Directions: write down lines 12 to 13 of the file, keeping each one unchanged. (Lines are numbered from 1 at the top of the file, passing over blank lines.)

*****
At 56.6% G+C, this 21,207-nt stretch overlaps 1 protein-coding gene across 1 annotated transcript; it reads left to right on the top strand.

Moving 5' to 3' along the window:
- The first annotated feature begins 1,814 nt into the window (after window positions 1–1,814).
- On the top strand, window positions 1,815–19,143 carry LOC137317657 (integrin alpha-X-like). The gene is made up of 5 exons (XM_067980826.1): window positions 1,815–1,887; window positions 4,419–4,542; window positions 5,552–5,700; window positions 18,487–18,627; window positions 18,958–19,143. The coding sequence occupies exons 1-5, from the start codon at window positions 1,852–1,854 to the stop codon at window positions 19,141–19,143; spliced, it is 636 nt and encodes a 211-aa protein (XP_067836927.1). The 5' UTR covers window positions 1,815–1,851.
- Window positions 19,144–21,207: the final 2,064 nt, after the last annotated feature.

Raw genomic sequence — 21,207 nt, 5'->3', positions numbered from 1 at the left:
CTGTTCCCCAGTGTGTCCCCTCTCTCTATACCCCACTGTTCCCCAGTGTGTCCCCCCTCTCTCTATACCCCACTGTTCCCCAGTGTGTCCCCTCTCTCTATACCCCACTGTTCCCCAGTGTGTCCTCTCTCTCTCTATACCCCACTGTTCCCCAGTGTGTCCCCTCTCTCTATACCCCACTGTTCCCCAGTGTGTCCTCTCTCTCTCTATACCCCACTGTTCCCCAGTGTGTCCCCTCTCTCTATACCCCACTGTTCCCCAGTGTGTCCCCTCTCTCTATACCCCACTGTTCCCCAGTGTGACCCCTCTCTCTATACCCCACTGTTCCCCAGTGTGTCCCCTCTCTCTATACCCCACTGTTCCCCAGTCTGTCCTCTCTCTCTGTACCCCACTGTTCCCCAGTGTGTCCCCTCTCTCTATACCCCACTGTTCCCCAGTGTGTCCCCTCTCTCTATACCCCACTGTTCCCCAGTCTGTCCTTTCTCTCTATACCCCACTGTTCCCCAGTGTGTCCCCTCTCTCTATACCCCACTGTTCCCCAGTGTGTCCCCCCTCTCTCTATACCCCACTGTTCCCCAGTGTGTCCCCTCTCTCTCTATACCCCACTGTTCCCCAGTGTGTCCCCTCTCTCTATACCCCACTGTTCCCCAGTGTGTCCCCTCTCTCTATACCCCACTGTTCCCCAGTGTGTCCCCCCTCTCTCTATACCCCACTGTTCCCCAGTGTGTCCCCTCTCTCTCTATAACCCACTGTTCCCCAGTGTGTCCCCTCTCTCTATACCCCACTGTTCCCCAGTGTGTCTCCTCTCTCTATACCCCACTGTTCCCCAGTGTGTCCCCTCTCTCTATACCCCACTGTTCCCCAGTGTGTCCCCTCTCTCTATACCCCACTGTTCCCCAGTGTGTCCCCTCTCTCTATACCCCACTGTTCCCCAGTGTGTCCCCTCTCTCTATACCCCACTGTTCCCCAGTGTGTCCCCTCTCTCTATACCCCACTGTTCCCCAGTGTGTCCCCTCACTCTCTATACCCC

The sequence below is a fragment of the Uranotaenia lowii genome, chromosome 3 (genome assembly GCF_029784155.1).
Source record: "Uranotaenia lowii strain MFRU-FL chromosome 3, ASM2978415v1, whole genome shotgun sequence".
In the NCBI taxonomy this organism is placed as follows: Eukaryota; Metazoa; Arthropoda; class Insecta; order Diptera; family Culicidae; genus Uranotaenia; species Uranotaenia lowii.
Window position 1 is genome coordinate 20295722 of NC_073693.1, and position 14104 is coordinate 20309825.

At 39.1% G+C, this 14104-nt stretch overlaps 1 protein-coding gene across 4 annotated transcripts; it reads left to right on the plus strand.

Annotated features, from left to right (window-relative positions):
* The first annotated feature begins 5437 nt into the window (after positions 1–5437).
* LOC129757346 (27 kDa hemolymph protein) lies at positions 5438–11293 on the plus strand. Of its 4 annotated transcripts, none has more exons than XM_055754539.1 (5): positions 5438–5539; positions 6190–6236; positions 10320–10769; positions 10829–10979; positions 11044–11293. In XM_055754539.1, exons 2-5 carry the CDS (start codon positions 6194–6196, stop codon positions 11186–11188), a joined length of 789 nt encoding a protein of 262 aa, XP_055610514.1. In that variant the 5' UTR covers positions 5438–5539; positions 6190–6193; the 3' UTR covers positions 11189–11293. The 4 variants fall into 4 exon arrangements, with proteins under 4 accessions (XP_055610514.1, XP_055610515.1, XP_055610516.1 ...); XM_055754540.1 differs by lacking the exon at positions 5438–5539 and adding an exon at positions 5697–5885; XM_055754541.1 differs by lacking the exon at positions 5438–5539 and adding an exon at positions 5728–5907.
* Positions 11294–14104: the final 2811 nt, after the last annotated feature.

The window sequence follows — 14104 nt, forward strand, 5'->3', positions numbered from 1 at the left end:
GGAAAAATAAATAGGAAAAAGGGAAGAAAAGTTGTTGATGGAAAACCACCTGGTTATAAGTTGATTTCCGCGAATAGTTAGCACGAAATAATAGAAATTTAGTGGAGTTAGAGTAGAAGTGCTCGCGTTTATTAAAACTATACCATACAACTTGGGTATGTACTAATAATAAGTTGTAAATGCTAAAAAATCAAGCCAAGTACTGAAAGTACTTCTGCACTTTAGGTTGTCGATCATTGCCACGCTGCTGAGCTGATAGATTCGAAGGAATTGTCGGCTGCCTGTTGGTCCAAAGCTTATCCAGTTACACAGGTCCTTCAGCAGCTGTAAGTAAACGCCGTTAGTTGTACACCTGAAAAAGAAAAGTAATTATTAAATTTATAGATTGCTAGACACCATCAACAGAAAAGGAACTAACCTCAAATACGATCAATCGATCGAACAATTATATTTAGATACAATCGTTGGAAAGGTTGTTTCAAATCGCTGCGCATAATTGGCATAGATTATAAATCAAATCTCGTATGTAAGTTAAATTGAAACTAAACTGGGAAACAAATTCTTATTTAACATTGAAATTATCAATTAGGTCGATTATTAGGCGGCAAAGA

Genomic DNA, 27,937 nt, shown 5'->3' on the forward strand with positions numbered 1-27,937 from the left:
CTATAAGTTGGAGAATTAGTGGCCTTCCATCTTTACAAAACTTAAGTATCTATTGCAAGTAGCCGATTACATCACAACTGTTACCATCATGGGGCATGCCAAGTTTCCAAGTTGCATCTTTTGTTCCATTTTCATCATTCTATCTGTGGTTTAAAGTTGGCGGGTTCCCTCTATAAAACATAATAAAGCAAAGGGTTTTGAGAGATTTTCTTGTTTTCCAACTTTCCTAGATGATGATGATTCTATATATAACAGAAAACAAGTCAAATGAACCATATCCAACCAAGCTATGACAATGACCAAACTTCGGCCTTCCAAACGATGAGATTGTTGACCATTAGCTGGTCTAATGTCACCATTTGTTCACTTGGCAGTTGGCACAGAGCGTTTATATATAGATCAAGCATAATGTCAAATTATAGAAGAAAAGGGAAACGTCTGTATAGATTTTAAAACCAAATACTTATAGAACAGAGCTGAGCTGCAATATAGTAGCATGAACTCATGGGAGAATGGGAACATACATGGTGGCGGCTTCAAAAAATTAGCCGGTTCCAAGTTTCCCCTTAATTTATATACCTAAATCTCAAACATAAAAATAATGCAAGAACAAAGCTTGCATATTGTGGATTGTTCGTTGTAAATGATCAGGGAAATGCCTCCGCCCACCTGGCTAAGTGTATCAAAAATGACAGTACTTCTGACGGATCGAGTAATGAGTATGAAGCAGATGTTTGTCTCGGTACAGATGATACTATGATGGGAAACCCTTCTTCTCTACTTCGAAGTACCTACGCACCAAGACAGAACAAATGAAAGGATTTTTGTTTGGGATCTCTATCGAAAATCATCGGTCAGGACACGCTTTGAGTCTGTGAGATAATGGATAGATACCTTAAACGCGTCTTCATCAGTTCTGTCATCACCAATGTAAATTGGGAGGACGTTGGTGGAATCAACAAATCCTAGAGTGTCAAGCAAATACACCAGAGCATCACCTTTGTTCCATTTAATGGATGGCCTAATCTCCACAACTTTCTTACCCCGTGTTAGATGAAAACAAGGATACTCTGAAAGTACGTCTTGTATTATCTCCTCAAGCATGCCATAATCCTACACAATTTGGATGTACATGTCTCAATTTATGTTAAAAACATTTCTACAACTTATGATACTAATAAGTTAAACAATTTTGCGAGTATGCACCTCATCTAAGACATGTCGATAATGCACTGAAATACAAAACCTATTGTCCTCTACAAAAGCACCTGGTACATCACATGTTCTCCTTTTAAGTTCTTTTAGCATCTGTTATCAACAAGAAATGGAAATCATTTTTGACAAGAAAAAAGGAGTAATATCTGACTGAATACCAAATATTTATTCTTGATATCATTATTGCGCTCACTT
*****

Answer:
At 39.1% G+C, this 14104-nt stretch overlaps 1 protein-coding gene across 4 annotated transcripts; it reads left to right on the plus strand.

Annotated features, from left to right (window-relative positions):